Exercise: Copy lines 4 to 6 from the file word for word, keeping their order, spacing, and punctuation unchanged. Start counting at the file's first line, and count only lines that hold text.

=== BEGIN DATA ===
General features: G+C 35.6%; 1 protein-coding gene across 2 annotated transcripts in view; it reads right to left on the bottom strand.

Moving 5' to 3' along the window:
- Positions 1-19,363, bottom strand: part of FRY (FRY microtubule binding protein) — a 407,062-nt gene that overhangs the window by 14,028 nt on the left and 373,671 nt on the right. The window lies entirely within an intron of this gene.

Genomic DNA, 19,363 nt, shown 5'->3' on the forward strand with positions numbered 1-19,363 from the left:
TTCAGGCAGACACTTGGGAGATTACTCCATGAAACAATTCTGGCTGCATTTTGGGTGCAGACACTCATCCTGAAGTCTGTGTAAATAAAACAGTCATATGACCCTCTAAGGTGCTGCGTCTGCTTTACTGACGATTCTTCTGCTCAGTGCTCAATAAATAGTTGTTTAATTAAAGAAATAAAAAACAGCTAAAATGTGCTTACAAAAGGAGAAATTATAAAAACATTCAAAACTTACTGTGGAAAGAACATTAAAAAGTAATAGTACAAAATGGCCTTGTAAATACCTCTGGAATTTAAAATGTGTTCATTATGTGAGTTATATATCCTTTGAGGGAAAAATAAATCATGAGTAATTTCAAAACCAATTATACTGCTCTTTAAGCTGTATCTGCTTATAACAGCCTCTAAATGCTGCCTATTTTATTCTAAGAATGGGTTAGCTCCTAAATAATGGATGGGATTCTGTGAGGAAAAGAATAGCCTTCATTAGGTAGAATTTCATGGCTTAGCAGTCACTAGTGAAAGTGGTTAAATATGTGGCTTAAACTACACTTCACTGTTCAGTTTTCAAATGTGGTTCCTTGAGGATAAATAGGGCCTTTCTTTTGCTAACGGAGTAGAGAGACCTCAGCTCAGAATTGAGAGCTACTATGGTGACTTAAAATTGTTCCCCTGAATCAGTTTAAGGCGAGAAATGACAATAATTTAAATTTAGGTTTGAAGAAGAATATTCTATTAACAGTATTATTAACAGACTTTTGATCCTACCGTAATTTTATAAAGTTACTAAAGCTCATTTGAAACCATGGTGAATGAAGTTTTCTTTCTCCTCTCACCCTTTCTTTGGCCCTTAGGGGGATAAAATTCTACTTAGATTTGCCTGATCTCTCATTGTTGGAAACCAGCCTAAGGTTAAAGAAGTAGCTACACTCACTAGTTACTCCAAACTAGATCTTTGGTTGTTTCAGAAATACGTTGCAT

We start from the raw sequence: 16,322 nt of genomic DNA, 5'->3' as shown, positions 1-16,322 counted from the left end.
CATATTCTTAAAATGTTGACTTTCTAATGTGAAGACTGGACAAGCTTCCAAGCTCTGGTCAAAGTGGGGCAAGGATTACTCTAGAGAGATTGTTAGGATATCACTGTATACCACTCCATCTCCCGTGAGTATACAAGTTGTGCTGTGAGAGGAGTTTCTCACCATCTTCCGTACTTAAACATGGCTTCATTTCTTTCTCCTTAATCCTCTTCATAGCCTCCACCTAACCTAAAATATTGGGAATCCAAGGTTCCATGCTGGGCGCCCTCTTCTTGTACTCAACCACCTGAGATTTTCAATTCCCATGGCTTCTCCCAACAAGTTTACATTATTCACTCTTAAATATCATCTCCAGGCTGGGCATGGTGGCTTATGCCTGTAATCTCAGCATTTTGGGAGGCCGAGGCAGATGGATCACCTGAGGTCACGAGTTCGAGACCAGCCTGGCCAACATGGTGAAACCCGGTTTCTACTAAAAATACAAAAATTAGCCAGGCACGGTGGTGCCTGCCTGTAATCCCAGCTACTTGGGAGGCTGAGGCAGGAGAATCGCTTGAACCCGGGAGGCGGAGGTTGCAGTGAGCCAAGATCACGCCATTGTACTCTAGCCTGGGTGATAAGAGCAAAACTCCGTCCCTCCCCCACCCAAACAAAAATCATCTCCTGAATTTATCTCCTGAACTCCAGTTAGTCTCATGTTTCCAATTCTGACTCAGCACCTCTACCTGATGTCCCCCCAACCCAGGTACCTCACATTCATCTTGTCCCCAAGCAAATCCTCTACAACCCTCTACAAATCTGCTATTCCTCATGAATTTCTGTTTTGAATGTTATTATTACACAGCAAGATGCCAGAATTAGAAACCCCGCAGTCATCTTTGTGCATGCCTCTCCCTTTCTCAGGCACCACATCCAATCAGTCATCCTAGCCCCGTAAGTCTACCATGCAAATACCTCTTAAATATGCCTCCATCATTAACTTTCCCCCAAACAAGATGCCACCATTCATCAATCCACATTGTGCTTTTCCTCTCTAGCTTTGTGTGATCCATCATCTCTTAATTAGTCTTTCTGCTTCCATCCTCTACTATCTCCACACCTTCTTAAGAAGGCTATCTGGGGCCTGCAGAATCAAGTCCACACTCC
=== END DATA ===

Genomic DNA, 19,363 nt, shown 5'->3' on the forward strand with positions numbered 1-19,363 from the left:
TTCAGGCAGACACTTGGGAGATTACTCCATGAAACAATTCTGGCTGCATTTTGGGTGCAGACACTCATCCTGAAGTCTGTGTAAATAAAACAGTCATATGACCCTCTAAGGTGCTGCGTCTGCTTTACTGACGATTCTTCTGCTCAGTGCTCAATAAATAGTTGTTTAATTAAAGAAATAAAAAACAGCTAAAATGTGCTTACAAAAGGAGAAATTATAAAAACATTCAAAACTTACTGTGGAAAGAACATTAAAAAGTAATAGTACAAAATGGCCTTGTAAATACCTCTGGAATTTAAAATGTGTTCATTATGTGAGTTATATATCCTTTGAGGGAAAAATAAATCATGAGTAATTTCAAAACCAATTATACTGCTCTTTAAGCTGTATCTGCTTATAACAGCCTCTAAATGCTGCCTATTTTATTCTAAGAATGGGTTAGCTCCTAAATAATGGATGGGATTCTGTGAGGAAAAGAATAGCCTTCATTAGGTAGAATTTCATGGCTTAGCAGTCACTAGTGAAAGTGGTTAAATATGTGGCTTAAACTACACTTCACTGTTCAGTTTTCAAATGTGGTTCCTTGAGGATAAATAGGGCCTTTCTTTTGCTAACGGAGTAGAGAGACCTCAGCTCAGAATTGAGAGCTACTATGGTGACTTAAAATTGTTCCCCTGAATCAGTTTAAGGCGAGAAATGACAATAATTTAAATTTAGGTTTGAAGAAGAATATTCTATTAACAGTATTATTAACAGACTTTTGATCCTACCGTAATTTTATAAAGTTACTAAAGCTCATTTGAAACCATGGTGAATGAAGTTTTCTTTCTCCTCTCACCCTTTCTTTGGCCCTTAGGGGGATAAAATTCTACTTAGATTTGCCTGATCTCTCATTGTTGGAAACCAGCCTAAGGTTAAAGAAGTAGCTACACTCACTAGTTACTCCAAACTAGATCTTTGGTTGTTTCAGAAATACGTTGCAT

We start from the raw sequence: 16,322 nt of genomic DNA, 5'->3' as shown, positions 1-16,322 counted from the left end.